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Thread: KOH amount to produce 1lpm HHO

  1. Default KOH amount to produce 1lpm HHO

    Hello ,
    I need to know how much KOH (electrolyte) needs to be added in one liter of distilled water to produce 1 lpm HHO gas,
    please help....

  2. Default

    Quote Originally Posted by niloorane View Post
    Hello ,
    I need to know how much KOH (electrolyte) needs to be added in one liter of distilled water to produce 1 lpm HHO gas,
    please help....
    All instructions use to talk about 1 tablespoon by liter of water, but the amount of HHO produced is more affected by amperage/voltage, number of neutral plates, surface of plates exposed to water and separation of plates.

    So normally the HHO production have a more direct relation to this factors than to a precise amount of electrolyte.

  3. #3
    Join Date
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    Default Precisely.

    Quote Originally Posted by jesusangel View Post
    All instructions use to talk about 1 tablespoon by liter of water, but the amount of HHO produced is more affected by amperage/voltage, number of neutral plates, surface of plates exposed to water and separation of plates.

    So normally the HHO production have a more direct relation to this factors than to a precise amount of electrolyte.
    All that matters is amperes per cell. Anything that contributes to that end cause increases your production and efficiency.

    I use a super saturated mix of NaOH and distilled water to reduce my electrolyte resistance to the minimum. I also run the generator as hot as possible to reduce over voltages. Current is controlled electronically.

    Controlling your output via electrolyte concentration is for amateurs. Though I do understand the majority of builders are.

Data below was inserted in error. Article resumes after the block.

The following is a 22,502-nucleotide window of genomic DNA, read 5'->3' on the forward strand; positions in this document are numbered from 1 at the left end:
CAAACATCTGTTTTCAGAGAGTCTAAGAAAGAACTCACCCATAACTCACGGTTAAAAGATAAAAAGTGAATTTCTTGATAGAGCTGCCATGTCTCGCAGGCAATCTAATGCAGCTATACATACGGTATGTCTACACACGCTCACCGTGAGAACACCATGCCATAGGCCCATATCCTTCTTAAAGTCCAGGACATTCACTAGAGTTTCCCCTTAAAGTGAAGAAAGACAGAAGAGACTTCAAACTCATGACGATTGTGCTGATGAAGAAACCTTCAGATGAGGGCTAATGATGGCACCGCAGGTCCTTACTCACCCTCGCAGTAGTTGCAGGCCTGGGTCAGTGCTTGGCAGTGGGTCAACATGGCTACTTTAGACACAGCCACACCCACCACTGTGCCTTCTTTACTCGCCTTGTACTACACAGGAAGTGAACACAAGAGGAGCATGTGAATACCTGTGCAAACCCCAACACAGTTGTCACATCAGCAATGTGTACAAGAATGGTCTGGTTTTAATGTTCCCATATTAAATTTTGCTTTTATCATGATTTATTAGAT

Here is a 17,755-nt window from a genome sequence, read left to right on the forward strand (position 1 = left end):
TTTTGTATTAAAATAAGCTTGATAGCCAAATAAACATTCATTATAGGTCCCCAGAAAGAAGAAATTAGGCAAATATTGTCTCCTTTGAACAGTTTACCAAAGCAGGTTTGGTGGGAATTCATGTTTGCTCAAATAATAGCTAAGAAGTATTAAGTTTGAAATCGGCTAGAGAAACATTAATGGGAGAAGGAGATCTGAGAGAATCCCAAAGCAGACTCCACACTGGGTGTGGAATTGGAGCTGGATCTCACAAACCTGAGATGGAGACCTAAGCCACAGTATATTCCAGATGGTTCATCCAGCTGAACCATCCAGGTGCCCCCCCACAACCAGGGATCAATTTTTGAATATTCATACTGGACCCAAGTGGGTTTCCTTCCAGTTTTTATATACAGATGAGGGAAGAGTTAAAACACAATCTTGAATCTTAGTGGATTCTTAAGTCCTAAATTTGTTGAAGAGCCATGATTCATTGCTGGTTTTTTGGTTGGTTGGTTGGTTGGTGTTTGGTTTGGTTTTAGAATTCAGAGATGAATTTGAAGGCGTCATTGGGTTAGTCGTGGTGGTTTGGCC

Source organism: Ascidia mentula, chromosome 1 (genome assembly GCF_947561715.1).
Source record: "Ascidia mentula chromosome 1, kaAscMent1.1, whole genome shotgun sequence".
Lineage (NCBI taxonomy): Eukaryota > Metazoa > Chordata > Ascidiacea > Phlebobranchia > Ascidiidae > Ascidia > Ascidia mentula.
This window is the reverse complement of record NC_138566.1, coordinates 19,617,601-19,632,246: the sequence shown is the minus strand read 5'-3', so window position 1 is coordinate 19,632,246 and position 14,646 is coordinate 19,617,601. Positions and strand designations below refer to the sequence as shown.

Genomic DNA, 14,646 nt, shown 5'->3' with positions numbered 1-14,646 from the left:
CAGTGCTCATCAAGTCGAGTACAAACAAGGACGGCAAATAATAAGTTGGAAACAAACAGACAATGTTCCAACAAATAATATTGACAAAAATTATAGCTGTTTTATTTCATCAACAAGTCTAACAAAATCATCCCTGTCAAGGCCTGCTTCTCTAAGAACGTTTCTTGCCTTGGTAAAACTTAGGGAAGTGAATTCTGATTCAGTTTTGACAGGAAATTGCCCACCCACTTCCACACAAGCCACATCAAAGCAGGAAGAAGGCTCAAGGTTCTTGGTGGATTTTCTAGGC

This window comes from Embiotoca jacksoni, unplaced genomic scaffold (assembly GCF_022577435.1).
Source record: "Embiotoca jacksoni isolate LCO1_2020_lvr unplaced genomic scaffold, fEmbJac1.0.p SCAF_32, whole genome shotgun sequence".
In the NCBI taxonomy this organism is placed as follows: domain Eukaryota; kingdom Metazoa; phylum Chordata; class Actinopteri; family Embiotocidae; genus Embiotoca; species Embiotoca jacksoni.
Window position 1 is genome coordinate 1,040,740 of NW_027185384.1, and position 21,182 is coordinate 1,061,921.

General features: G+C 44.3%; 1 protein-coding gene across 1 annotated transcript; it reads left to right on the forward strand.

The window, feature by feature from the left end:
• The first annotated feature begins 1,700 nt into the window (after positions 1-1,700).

4. Default

    Say it to niloorane, , not to me, as I said before, take care about total voltage applied to cell / number of water spaces must be close to 2v, max amperage applied must be 0.54 A by square inch x number of water spaces.

    More amperage will overheat the cell and produce steam.

    Of course to have a efficient hoo production since cell start (while electrolyte is cool) to the end must have a pwm.

    Supposing you have a cell based on plates.

  5. #5
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    Default My generator is not what most call the "dry cells".

    Quote Originally Posted by jesusangel View Post
    Say it to niloorane, , not to me, as I said before, take care about total voltage applied to cell / number of water spaces must be close to 2v, max amperage applied must be 0.54 A by square inch x number of water spaces.

    More amperage will overheat the cell and produce steam.

    Of course to have a efficient hoo production since cell start (while electrolyte is cool) to the end must have a pwm.

    Supposing you have a cell based on plates.
    I do not use plates as the large gasket areas cause leaks under pressure. Yes, I run my system at up to 4 atm to eliminate steam production at the elevated temperatures via elevated pressures. The elevated temperatures also cause softening of most gasket materials and thus more leaks.

    My generator is based on plates or tubes in individual cylindrical cells much like a Hoffman apparatus. I can pass engine coolant between the cell tubes to heat up the electrolyte and reduce resistance and increase efficiency. This is how it is done in industrial production of H2 for process gasses.

    I don't use a simple PWM controller per say. I use a current follower control circuit with feedback so I can have a Micropic controller vary the gas production.

  6. Default

    Quote Originally Posted by RustyLugNut View Post
    I don't use a simple PWM controller per say. I use a current follower control circuit with feedback so I can have a Micropic controller vary the gas production.
    Will you share the schematic, (or block diagram,) and parts list with us?

    TIA,
    SamT

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